17 Nov Broadcasters Can Make a Major Contribution to Reducing Climate Change
The transmission of radio signals requires the use of electricity. A lot of this electricity results in a lot of harmful CO2 emitted from power stations.
Medium Frequency (MW) Amplitude Modulated (AM) broadcasting started in the 1920s and transmits a constant carrier as shown below which is characterised by significant loss of energy.
Modern semiconductor MF AM transmitters consume 1.22 times more electricity than the rated output power. This does not include the cooling of higher power transmitters and other opex costs.
High Frequency (Short Wave) AM broadcasting emerged after MF AM. It consumes 1.389 times the electricity of the rated output. This band can cover from regions to whole continents and can be used for domestic or international coverage. Fading, distortion and noise can also be a problem.
Very High Frequency Modulated (FM) in stereo started in 1961 and can cover a city or, if radiated from a high tower at high power, even a region.
Each of the above analogue broadcasting systems can only carry one program per transmitter.
Ultra and Super High Frequencies are used by mobile internet. The Telco’s business model is based on monetising each service. High speed 5G uses the 27 GHz band and higher, which requires repeaters 900m apart, which gives a coverage area of 2.5 km². Slower 5G and older generations use around 1GHz which can cover around 300 km². So, this requires huge numbers of air-conditioned base stations to cover regions without black spots while using lots of electricity. Some of the electricity is anyway lost on the long power lines.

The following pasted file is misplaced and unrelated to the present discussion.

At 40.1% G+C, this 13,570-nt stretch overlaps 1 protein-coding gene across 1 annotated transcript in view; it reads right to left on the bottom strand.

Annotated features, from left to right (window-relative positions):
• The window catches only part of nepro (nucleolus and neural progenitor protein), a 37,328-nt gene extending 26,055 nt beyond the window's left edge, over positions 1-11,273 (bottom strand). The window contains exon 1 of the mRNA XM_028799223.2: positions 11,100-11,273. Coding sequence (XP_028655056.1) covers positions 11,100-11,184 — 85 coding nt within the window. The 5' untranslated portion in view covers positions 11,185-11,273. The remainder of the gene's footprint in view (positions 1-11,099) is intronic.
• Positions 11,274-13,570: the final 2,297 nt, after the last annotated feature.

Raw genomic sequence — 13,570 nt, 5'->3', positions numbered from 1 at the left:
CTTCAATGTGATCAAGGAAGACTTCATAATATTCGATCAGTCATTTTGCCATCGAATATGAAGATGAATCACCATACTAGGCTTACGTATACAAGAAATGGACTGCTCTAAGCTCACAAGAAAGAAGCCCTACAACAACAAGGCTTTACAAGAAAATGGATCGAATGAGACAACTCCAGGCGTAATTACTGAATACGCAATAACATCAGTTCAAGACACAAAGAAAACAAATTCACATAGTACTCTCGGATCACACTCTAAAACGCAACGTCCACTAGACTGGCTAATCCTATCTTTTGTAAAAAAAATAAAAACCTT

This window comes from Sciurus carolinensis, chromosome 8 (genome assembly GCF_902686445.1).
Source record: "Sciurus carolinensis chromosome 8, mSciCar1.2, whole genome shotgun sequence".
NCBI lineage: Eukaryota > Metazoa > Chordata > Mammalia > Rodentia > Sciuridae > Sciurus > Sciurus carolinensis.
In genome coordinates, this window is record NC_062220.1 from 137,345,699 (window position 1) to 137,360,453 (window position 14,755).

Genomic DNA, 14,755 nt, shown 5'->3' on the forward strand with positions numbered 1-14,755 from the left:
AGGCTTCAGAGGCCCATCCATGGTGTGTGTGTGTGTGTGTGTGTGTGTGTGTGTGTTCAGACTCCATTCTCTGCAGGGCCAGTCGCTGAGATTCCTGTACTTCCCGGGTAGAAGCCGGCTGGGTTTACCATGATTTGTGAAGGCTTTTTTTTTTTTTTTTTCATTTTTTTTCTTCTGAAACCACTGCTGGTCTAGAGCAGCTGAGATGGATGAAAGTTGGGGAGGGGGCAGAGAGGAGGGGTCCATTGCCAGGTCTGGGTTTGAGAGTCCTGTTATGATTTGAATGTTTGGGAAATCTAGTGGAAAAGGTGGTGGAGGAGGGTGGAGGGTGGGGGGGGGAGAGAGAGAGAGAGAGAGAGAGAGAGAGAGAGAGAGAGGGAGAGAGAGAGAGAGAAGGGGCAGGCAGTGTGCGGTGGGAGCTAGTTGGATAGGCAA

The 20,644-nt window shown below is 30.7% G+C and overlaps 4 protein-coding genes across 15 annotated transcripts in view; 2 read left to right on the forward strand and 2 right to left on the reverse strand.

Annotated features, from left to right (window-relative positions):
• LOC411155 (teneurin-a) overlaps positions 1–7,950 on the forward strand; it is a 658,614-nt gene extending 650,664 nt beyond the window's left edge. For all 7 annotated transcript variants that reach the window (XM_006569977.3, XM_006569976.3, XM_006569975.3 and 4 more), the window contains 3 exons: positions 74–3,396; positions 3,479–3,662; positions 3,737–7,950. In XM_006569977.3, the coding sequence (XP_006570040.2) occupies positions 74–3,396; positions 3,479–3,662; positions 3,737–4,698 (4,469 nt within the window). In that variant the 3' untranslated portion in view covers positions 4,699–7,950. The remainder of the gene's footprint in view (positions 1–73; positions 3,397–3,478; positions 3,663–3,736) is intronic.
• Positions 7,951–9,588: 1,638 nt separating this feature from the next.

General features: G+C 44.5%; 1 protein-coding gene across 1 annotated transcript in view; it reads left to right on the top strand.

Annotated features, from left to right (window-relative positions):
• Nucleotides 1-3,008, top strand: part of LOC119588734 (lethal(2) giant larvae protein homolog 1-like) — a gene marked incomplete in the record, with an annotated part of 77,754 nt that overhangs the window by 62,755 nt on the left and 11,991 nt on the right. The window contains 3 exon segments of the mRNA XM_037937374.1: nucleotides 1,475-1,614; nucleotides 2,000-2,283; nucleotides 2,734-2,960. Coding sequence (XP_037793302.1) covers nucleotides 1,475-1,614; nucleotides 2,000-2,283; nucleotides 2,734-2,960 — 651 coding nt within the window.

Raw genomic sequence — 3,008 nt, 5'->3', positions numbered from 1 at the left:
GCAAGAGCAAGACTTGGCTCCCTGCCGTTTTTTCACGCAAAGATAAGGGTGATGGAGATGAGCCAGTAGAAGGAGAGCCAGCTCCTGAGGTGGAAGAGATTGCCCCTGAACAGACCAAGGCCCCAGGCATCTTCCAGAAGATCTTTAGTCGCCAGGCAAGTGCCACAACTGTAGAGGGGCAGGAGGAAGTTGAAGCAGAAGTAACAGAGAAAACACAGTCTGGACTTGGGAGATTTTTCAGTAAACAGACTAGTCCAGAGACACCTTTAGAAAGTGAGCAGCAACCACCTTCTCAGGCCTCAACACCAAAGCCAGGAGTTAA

The newest option is to use Digital Radio Mondiale for all frequency bands above and below 30 MHz: LW, SW, MW and VHF bands I, II-FM and III.
If a DRM transmitter in the VHF band is carrying three programmes, then the electricity consumption must be divided by three making it 19 % of an FM transmitter carrying the same program. The same transmitter feed with a 6-channel modulator for 6 consecutive transmission frequencies, the electricity consumption per program will decrease even more.
The environment Government department or electricity supplier in each country or region can give you the coefficient required to convert the electrical energy used in a year to the number of tonnes of CO2 produced in a year. This coefficient will be near zero for hydro power, rising significantly for brown coal fired power stations.
DRM broadcasting overcomes the AM reception problems, giving clear stereo sound and data. It can provide continuous decoded signals to the equivalent of unlistenable AM listening.
It should be remembered that most transmitters are operated nearly continuously, whereas receivers are only operated when the listener wants to. However, DRM receivers have a standby mode to decode just enough data to detect an Emergency Warning Message, which will wake the receiver, select the warning message, emit a warning signal to wake the listener and then announce the warning loudly. Also, it will switch on the screen so that a map of the disaster and any detailed instructions can be viewed.
DRM also has TPEG navigation capability for instructing vehicle navigation systems to avoid roads closed by the police as the result of a disaster, saving lives or blockages reducing vehicle energy consumption. ES 201 980 – V4.2.1 – Digital Radio Mondiale (DRM); System Specification (etsi.org)
Since the telcos switch off their oldest technology every 8 years, after 60 years of FM stereo and 100 years for AM, isn’t it time broadcast radio went DRM with the most energy efficient distribution system to compete with the digital being used by the telcos, which produces more carbon dioxide as does AM and FM.
To check the energy savings and compare analogue and digital you might find the recently published DRM energy efficiency calculator very useful: https://www.drm.org/energy-efficiency-calculator/
Author: Alan Hughes